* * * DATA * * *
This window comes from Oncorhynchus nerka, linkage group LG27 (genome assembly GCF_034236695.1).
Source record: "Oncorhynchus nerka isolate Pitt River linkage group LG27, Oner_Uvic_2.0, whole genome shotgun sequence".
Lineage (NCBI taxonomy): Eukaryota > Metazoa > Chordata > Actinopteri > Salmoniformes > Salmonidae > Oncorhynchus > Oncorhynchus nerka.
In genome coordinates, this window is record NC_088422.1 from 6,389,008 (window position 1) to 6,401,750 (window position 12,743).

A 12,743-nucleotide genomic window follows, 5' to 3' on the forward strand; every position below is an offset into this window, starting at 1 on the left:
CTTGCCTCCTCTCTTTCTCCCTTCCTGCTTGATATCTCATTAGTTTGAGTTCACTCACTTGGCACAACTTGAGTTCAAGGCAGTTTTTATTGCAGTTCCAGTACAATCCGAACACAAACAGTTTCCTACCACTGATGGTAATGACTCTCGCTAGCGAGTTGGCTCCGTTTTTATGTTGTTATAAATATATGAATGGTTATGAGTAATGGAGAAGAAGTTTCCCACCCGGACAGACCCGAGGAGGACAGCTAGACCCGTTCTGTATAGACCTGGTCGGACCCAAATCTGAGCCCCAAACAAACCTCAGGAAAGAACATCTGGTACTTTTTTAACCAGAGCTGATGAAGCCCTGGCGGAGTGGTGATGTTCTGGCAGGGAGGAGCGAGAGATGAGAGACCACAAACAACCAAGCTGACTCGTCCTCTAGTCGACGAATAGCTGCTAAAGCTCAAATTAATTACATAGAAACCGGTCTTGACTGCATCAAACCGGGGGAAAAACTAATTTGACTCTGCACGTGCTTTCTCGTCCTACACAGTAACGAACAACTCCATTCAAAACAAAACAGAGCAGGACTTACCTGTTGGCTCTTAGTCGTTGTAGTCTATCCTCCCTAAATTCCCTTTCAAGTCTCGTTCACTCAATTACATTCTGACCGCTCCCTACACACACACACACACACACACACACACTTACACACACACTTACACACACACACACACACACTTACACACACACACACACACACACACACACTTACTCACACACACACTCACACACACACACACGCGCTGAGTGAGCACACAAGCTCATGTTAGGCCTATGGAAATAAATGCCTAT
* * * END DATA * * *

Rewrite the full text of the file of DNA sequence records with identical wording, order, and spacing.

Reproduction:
This window comes from Oncorhynchus nerka, linkage group LG27 (genome assembly GCF_034236695.1).
Source record: "Oncorhynchus nerka isolate Pitt River linkage group LG27, Oner_Uvic_2.0, whole genome shotgun sequence".
Lineage (NCBI taxonomy): Eukaryota > Metazoa > Chordata > Actinopteri > Salmoniformes > Salmonidae > Oncorhynchus > Oncorhynchus nerka.
In genome coordinates, this window is record NC_088422.1 from 6,389,008 (window position 1) to 6,401,750 (window position 12,743).

A 12,743-nucleotide genomic window follows, 5' to 3' on the forward strand; every position below is an offset into this window, starting at 1 on the left:
CTTGCCTCCTCTCTTTCTCCCTTCCTGCTTGATATCTCATTAGTTTGAGTTCACTCACTTGGCACAACTTGAGTTCAAGGCAGTTTTTATTGCAGTTCCAGTACAATCCGAACACAAACAGTTTCCTACCACTGATGGTAATGACTCTCGCTAGCGAGTTGGCTCCGTTTTTATGTTGTTATAAATATATGAATGGTTATGAGTAATGGAGAAGAAGTTTCCCACCCGGACAGACCCGAGGAGGACAGCTAGACCCGTTCTGTATAGACCTGGTCGGACCCAAATCTGAGCCCCAAACAAACCTCAGGAAAGAACATCTGGTACTTTTTTAACCAGAGCTGATGAAGCCCTGGCGGAGTGGTGATGTTCTGGCAGGGAGGAGCGAGAGATGAGAGACCACAAACAACCAAGCTGACTCGTCCTCTAGTCGACGAATAGCTGCTAAAGCTCAAATTAATTACATAGAAACCGGTCTTGACTGCATCAAACCGGGGGAAAAACTAATTTGACTCTGCACGTGCTTTCTCGTCCTACACAGTAACGAACAACTCCATTCAAAACAAAACAGAGCAGGACTTACCTGTTGGCTCTTAGTCGTTGTAGTCTATCCTCCCTAAATTCCCTTTCAAGTCTCGTTCACTCAATTACATTCTGACCGCTCCCTACACACACACACACACACACACACACACTTACACACACACTTACACACACACACACACACACTTACACACACACACACACACACACACACACTTACTCACACACACACTCACACACACACACACGCGCTGAGTGAGCACACAAGCTCATGTTAGGCCTATGGAAATAAATGCCTAT